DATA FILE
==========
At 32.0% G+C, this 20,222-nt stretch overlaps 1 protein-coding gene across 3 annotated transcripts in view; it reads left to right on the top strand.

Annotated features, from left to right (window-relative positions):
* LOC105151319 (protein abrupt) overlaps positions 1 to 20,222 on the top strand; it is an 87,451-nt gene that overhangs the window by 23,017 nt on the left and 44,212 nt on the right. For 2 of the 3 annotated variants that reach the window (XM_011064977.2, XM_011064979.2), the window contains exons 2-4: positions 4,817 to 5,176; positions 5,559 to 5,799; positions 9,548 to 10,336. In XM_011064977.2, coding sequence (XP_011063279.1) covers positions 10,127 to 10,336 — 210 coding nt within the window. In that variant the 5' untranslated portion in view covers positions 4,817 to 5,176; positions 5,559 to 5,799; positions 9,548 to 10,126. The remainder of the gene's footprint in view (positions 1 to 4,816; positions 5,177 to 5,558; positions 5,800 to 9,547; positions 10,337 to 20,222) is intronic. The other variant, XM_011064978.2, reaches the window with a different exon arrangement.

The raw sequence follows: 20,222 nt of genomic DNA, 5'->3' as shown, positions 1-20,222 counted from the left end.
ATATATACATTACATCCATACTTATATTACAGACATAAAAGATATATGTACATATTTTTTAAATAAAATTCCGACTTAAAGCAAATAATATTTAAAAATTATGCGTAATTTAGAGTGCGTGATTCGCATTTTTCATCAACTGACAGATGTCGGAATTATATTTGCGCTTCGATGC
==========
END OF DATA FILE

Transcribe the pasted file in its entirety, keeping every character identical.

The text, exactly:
At 32.0% G+C, this 20,222-nt stretch overlaps 1 protein-coding gene across 3 annotated transcripts in view; it reads left to right on the top strand.

Annotated features, from left to right (window-relative positions):
* LOC105151319 (protein abrupt) overlaps positions 1 to 20,222 on the top strand; it is an 87,451-nt gene that overhangs the window by 23,017 nt on the left and 44,212 nt on the right. For 2 of the 3 annotated variants that reach the window (XM_011064977.2, XM_011064979.2), the window contains exons 2-4: positions 4,817 to 5,176; positions 5,559 to 5,799; positions 9,548 to 10,336. In XM_011064977.2, coding sequence (XP_011063279.1) covers positions 10,127 to 10,336 — 210 coding nt within the window. In that variant the 5' untranslated portion in view covers positions 4,817 to 5,176; positions 5,559 to 5,799; positions 9,548 to 10,126. The remainder of the gene's footprint in view (positions 1 to 4,816; positions 5,177 to 5,558; positions 5,800 to 9,547; positions 10,337 to 20,222) is intronic. The other variant, XM_011064978.2, reaches the window with a different exon arrangement.

The raw sequence follows: 20,222 nt of genomic DNA, 5'->3' as shown, positions 1-20,222 counted from the left end.
ATATATACATTACATCCATACTTATATTACAGACATAAAAGATATATGTACATATTTTTTAAATAAAATTCCGACTTAAAGCAAATAATATTTAAAAATTATGCGTAATTTAGAGTGCGTGATTCGCATTTTTCATCAACTGACAGATGTCGGAATTATATTTGCGCTTCGATGC